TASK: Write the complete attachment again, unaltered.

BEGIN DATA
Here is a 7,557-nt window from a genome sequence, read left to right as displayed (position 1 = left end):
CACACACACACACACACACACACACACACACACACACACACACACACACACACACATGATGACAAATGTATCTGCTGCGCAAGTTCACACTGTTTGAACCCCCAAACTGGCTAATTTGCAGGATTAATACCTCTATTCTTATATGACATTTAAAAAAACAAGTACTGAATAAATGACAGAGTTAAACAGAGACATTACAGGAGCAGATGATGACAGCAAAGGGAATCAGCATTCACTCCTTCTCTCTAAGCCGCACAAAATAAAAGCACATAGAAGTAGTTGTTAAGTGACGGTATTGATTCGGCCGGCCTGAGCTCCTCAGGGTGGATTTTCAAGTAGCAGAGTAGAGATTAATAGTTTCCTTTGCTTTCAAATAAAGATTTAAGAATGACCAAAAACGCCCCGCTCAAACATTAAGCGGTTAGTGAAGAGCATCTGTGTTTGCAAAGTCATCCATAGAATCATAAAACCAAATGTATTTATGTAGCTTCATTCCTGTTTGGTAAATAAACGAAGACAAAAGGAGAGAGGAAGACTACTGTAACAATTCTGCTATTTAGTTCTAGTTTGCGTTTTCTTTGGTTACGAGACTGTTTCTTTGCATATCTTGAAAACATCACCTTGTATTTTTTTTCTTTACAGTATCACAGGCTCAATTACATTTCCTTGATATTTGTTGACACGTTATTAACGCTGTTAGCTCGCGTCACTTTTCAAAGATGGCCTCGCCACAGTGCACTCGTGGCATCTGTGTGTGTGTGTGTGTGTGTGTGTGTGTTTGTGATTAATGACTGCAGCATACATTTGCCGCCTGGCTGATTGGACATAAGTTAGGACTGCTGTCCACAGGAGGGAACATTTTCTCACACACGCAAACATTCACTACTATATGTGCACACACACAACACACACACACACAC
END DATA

Here is a 7,557-nt window from a genome sequence, read left to right as displayed (position 1 = left end):
CACACACACACACACACACACACACACACACACACACACACACACACACACACACATGATGACAAATGTATCTGCTGCGCAAGTTCACACTGTTTGAACCCCCAAACTGGCTAATTTGCAGGATTAATACCTCTATTCTTATATGACATTTAAAAAAACAAGTACTGAATAAATGACAGAGTTAAACAGAGACATTACAGGAGCAGATGATGACAGCAAAGGGAATCAGCATTCACTCCTTCTCTCTAAGCCGCACAAAATAAAAGCACATAGAAGTAGTTGTTAAGTGACGGTATTGATTCGGCCGGCCTGAGCTCCTCAGGGTGGATTTTCAAGTAGCAGAGTAGAGATTAATAGTTTCCTTTGCTTTCAAATAAAGATTTAAGAATGACCAAAAACGCCCCGCTCAAACATTAAGCGGTTAGTGAAGAGCATCTGTGTTTGCAAAGTCATCCATAGAATCATAAAACCAAATGTATTTATGTAGCTTCATTCCTGTTTGGTAAATAAACGAAGACAAAAGGAGAGAGGAAGACTACTGTAACAATTCTGCTATTTAGTTCTAGTTTGCGTTTTCTTTGGTTACGAGACTGTTTCTTTGCATATCTTGAAAACATCACCTTGTATTTTTTTTCTTTACAGTATCACAGGCTCAATTACATTTCCTTGATATTTGTTGACACGTTATTAACGCTGTTAGCTCGCGTCACTTTTCAAAGATGGCCTCGCCACAGTGCACTCGTGGCATCTGTGTGTGTGTGTGTGTGTGTGTGTGTGTTTGTGATTAATGACTGCAGCATACATTTGCCGCCTGGCTGATTGGACATAAGTTAGGACTGCTGTCCACAGGAGGGAACATTTTCTCACACACGCAAACATTCACTACTATATGTGCACACACACAACACACACACACACAC